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Irony regarding cellphone use at work

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by Emergent Emergent (Member)

Emergent has 25 years experience and works as a Emergency Room RN.

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You are reading page 2 of Irony regarding cellphone use at work. If you want to start from the beginning Go to First Page.

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May I suggest bringing this phone back? This might solve the problem! No? I've heard they're on sale on some of the thrift stores in your neighborhood. :sarcastic: ;)

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bgxyrnf has 10 years experience.

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What's silly to me about these rules is that I carry a large number of clinical and language references on my phone. I use it appropriately and ignore the stupid rule.

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Been there,done that has 33 years experience and works as a case manager.

4 Followers; 68,581 Visitors; 6,203 Posts

Your facility is lenient. I completely agree with the zero tolerance policy for personal cell phone use while on duty. If you are observed using your PED, security walks you out the door.

The assistant manager may, or may not have known you were working when the text was sent. You have time to check important messages on your break, and after clocking out.

There are waaay to many hospital workers goofing off , playing on their phone.

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Been there,done that has 33 years experience and works as a case manager.

4 Followers; 68,581 Visitors; 6,203 Posts

What's silly to me about these rules is that I carry a large number of clinical and language references on my phone. I use it appropriately and ignore the stupid rule.

It won't be a stupid rule if it gets you canned.

The facility provides you with all the reference material you need. Put the stupid phone down.

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Irish_Mist has 100 years experience as a BSN, RN and works as a Registered Nurse- cardiac neuro telemetry.

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I carry my phone with me as there is no specific rule on our unit against doing so. My nurse manager doesn't mind as long as people aren't constantly on their phone texting, playing candy crush, etc especially in front of visitors and patients. It does project a bad image. I keep my phone handy for when I need to make a quick calculation, look up a med (I like my skyscape app more than Lexicomp), and set myself some reminders to keep on top of things. Banning cell phones all together punishes everyone rather than the true culprits who just play on their phone all the time.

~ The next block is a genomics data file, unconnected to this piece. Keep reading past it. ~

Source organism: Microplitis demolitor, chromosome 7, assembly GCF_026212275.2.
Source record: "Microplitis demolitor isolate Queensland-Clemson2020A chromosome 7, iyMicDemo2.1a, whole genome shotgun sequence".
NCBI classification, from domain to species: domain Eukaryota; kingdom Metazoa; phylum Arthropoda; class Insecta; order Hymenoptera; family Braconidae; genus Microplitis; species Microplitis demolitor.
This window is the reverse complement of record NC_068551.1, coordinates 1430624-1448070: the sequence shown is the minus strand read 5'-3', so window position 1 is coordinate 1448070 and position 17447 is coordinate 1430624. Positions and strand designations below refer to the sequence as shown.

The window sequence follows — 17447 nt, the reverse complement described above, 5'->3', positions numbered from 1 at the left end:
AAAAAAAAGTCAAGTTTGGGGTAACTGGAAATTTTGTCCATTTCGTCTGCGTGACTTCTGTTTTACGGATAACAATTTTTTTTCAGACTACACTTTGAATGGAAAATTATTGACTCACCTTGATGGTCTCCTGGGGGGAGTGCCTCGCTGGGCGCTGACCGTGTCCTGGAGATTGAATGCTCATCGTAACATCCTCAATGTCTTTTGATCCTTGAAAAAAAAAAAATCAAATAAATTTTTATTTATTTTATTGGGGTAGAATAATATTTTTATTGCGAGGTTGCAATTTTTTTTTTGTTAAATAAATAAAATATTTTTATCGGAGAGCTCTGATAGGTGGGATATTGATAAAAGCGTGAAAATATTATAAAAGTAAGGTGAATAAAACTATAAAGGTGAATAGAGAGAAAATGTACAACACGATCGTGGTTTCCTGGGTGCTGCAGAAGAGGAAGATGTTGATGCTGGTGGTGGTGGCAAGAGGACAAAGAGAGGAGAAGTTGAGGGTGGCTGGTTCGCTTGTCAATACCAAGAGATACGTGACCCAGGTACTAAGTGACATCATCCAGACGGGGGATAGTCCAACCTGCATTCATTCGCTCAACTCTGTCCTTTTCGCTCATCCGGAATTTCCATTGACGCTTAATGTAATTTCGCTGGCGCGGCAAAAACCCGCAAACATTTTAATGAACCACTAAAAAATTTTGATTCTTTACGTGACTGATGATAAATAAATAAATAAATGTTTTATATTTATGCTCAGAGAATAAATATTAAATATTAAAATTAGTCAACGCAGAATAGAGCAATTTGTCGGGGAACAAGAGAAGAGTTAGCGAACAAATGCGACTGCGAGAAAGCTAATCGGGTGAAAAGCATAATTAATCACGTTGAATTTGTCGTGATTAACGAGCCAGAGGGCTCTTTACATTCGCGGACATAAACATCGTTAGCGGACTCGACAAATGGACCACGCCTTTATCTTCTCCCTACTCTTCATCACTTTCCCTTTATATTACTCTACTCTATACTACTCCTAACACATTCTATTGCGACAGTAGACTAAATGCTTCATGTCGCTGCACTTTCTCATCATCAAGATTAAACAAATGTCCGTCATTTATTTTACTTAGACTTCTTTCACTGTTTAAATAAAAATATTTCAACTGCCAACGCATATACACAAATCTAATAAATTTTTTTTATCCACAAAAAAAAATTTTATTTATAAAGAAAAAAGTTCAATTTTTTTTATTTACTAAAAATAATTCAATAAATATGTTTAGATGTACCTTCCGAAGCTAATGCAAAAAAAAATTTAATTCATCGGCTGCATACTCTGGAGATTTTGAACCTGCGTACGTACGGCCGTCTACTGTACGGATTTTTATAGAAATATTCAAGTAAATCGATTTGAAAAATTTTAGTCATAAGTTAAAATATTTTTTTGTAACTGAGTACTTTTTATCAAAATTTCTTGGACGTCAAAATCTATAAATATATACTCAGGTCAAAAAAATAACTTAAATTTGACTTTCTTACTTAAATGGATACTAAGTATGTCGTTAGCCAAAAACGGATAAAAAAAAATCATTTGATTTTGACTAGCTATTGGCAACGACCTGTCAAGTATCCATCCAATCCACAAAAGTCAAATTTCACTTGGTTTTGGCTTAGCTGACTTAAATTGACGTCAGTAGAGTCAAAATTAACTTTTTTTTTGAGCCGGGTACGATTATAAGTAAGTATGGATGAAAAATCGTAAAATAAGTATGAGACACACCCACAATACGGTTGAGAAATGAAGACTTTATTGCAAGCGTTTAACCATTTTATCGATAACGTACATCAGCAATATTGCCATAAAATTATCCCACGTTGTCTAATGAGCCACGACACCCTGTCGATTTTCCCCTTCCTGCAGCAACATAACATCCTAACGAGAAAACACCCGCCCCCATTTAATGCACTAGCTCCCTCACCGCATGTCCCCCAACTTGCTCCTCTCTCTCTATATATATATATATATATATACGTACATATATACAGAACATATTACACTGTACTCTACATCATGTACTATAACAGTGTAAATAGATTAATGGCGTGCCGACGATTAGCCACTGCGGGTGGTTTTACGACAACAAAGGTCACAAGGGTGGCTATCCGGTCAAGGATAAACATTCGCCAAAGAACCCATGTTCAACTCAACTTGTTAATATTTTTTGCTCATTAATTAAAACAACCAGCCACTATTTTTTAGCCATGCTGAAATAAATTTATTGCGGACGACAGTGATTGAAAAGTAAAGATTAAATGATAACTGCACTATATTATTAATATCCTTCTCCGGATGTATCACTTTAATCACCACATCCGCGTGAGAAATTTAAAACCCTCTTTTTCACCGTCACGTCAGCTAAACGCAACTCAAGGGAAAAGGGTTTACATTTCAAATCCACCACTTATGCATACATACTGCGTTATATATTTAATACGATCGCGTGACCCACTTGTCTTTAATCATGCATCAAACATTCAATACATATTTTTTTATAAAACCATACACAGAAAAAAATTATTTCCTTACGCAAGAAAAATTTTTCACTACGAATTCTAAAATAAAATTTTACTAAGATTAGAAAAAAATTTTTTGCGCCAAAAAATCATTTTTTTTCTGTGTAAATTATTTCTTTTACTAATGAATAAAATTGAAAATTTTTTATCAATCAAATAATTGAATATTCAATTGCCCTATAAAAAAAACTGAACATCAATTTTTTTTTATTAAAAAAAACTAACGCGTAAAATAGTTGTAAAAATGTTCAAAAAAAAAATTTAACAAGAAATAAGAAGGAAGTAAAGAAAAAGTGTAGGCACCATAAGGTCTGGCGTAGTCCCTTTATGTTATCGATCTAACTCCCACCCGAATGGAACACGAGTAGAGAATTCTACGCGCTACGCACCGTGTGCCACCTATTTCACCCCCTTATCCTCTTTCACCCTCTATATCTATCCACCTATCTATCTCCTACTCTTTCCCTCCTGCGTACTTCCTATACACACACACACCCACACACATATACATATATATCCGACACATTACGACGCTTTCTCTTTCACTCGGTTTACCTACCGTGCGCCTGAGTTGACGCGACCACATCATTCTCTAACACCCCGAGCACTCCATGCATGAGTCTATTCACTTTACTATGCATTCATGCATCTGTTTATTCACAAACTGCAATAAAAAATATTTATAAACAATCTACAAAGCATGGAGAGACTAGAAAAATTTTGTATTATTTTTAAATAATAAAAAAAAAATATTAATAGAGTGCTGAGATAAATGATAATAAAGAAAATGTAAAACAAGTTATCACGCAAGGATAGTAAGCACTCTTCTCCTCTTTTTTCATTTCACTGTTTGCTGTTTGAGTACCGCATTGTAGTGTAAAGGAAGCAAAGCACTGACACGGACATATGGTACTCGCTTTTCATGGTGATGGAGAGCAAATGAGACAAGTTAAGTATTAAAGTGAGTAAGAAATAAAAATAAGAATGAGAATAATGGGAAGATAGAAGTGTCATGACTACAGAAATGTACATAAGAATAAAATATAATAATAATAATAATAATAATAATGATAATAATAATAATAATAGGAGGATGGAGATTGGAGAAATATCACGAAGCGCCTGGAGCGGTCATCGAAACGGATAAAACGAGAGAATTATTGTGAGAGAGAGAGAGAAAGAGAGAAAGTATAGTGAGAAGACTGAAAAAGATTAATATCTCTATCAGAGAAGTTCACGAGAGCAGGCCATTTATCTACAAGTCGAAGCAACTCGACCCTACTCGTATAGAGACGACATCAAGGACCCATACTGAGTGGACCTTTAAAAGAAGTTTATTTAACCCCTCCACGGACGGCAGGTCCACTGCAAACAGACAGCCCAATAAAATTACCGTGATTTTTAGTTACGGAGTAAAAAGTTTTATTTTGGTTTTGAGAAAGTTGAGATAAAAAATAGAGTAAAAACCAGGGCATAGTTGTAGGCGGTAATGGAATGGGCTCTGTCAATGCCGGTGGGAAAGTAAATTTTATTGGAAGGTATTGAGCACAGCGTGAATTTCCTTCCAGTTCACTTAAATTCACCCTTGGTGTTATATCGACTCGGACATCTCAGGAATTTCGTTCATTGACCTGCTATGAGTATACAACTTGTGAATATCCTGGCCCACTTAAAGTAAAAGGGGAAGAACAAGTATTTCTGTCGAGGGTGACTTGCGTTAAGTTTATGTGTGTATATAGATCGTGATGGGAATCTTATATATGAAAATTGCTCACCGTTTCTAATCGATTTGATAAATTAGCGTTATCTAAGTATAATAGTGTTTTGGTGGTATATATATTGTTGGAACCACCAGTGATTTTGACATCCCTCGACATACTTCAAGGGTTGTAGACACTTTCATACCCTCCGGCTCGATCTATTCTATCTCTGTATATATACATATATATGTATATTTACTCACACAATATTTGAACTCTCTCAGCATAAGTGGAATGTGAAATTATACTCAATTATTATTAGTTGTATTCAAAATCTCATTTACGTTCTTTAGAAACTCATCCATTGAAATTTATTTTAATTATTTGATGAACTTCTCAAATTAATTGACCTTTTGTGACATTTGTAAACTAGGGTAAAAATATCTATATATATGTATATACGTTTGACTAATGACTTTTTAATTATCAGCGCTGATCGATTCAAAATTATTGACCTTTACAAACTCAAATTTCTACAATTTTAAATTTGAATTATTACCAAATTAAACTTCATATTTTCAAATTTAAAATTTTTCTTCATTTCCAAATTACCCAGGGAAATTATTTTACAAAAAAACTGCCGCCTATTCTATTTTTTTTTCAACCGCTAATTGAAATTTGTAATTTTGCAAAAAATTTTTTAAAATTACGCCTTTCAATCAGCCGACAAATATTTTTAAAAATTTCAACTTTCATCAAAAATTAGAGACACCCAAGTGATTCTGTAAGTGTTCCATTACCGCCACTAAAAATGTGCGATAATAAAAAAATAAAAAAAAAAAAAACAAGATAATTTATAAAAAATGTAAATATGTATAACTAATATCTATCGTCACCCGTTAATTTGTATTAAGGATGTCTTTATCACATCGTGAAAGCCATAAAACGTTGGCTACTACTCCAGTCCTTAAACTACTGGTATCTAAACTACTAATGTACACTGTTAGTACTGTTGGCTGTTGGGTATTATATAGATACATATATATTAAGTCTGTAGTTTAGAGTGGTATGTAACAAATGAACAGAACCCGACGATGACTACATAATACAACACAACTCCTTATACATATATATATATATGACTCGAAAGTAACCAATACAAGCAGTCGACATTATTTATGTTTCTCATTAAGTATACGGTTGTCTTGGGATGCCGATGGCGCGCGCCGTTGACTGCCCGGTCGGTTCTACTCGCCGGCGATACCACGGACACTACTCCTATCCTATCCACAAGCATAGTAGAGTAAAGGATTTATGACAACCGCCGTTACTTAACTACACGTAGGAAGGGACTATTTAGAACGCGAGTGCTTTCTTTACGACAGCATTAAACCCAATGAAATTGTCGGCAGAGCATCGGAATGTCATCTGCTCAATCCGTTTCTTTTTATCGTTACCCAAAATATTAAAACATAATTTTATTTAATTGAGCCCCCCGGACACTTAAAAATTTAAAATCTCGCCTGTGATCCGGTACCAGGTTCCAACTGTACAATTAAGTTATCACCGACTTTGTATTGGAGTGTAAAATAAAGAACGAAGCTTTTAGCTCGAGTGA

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TheMoonisMyLantern has 10 years experience as a ADN, RN and works as a RN.

1 Article; 7,984 Visitors; 178 Posts

It won't be a stupid rule if it gets you canned.

The facility provides you with all the reference material you need. Put the stupid phone down.

That's a big assumption saying that the facility provides all the reference materials needed.

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Care&Joy works as a ER the past 2 years; Newly accessed 1LT Active Dut.

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That's when you make a meeting with your boss & ask to be reimbursed for 50% of your personal phone bill or give them the option to provide a cell phone for work. Tell them your phone is your personal phone & not for constant work use unless expenses are shared. You have that right to at least have this conversation.